The Siege came out in 1998, three years before 9/11. It anticipated a lot of the controversies arising out of the reaction to this terrible event, such as the Patriot Act and the use of torture. Of course, the writers did not know of specific legislation ironically called "Patriot," and the issue of rendition did not come up in the movie. Nevertheless, it is an outstanding treatment of the issues surrounding the war on terror.
Below is one of the better bits in the movie. General Devereaux (Bruce Willis) and Elise Kraft (Annette Bening) is talking about how to get information out of a captured terrorist while a stupefied FBI Agent Hubbard (Denzel Washington) watches, then launches a supreme, if short, soliloquy.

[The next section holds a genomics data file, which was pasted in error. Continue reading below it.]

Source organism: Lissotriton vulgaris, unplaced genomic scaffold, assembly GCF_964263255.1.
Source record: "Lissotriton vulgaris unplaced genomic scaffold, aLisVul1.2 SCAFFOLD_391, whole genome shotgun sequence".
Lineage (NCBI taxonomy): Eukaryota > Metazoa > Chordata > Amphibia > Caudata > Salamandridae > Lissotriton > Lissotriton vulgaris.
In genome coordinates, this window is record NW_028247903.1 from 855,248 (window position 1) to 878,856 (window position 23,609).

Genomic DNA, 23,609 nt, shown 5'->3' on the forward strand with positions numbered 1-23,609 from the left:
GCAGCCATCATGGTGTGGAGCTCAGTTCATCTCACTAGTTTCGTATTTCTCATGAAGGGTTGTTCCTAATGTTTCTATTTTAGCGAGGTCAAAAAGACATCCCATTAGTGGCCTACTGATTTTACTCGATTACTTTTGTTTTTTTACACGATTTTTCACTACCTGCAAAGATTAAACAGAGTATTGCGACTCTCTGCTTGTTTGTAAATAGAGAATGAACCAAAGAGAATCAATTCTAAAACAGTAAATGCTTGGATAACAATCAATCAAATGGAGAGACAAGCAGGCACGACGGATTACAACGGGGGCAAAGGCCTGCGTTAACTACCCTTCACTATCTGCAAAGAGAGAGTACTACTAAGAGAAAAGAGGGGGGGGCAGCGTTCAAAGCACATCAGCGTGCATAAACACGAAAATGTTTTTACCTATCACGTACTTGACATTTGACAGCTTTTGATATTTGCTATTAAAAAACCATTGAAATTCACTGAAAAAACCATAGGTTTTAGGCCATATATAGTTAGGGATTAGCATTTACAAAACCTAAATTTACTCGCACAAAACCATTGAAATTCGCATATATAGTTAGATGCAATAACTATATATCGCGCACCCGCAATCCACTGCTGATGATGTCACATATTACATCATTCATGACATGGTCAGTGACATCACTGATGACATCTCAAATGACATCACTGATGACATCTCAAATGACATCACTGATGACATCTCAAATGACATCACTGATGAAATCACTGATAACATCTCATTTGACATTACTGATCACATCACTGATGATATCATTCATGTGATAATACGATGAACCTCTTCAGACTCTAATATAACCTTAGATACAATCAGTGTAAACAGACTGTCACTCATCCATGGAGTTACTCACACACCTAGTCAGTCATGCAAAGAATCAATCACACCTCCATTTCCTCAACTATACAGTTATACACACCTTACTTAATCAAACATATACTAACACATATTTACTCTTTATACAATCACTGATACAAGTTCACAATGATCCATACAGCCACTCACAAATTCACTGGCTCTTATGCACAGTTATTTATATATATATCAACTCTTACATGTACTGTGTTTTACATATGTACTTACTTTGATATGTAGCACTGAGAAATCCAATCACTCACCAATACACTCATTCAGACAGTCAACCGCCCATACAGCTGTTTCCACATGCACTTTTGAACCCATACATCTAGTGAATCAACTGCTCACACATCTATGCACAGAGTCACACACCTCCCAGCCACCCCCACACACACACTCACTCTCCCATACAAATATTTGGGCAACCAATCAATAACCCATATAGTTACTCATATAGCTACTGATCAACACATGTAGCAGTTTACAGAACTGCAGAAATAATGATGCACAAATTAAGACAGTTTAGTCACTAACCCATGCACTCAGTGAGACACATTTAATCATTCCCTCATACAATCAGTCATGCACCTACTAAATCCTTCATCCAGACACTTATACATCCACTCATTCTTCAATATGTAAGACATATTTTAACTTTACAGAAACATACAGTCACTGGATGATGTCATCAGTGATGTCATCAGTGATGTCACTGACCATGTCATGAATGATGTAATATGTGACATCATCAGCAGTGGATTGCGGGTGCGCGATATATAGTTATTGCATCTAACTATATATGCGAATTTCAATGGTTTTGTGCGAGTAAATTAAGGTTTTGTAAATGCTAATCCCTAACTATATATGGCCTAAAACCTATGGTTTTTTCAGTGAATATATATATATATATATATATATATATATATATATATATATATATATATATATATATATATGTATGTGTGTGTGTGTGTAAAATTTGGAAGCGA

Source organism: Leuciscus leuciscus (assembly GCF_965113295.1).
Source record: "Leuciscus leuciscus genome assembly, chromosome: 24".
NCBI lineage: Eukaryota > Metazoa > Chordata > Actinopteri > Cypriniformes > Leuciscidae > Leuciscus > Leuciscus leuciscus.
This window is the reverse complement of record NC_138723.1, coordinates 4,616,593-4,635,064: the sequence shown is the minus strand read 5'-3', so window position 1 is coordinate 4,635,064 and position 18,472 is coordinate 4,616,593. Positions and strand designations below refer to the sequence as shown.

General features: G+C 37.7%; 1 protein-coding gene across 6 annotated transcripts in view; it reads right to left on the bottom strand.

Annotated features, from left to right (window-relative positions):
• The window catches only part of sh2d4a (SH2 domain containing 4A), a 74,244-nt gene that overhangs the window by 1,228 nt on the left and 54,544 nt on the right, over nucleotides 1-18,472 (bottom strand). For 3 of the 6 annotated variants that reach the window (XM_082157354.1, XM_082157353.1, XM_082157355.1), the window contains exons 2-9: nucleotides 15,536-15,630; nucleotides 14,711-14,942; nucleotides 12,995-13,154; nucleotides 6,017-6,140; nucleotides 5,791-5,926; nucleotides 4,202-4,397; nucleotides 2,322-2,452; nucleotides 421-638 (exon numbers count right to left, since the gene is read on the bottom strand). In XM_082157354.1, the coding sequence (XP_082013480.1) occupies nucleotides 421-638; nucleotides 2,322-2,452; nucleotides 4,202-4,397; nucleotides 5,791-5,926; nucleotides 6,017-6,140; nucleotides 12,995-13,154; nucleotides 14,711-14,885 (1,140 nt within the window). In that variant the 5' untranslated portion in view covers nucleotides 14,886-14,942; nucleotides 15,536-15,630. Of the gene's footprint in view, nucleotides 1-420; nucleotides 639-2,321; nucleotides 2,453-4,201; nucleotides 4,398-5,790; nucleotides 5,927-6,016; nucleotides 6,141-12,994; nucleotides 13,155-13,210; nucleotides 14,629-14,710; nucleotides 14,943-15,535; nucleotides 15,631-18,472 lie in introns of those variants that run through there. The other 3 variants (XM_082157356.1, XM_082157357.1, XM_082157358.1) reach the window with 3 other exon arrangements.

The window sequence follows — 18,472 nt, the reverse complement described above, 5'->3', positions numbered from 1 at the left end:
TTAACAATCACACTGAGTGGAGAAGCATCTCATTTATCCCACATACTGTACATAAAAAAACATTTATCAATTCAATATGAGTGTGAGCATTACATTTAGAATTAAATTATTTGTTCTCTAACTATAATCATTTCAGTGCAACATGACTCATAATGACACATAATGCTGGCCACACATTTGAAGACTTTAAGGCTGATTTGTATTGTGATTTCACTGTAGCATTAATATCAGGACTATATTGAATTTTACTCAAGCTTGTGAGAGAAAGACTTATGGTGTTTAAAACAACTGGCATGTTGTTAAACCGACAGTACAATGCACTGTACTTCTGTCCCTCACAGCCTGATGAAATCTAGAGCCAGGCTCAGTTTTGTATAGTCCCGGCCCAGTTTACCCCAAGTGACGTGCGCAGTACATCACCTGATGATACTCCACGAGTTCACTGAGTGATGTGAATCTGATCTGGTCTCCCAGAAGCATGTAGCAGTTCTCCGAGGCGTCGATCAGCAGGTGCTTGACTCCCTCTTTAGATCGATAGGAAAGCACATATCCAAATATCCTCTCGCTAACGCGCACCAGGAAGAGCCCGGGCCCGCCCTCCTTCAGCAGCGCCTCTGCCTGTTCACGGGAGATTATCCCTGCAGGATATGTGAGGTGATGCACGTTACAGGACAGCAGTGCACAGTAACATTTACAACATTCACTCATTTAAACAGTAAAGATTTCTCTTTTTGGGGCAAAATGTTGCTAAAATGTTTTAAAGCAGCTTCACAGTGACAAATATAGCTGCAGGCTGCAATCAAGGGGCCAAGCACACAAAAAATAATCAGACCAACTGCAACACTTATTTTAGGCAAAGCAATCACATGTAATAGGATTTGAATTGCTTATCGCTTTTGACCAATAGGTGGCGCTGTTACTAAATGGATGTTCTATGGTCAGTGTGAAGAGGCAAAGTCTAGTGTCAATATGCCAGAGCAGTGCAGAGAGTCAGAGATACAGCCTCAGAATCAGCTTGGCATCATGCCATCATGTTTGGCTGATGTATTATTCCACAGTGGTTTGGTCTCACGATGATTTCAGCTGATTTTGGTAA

The movie is not perfect. I found Bening unconvincing as a CIA officer, let alone a high-placed one. She is too emotional. I do not believe women (or men) with that kind of conscience are likely to end up in the position Kraft is implied to possess, or would at least not confess openly to strangers with no clearance.
In the movie, Washington plays the hero, a diligently principled FBI agent. In reality, the FBI is as big a threat to our civil liberties as other Federal agencies. The FBI got an undeserved favorable treatment in the movie, but I do understand they needed a Federal cop with some authority to get the script to work. I liked Washington's character here and believe there must be officers like him in the real world.
They went over the top a bit with the domestic application of the military towards the end, but it works to increase the action and the drama. If you have not seen this movie, again or at all, since 9/11, add it to your Netflix queue or run down to your favorite video store and get it now.
2 hours ago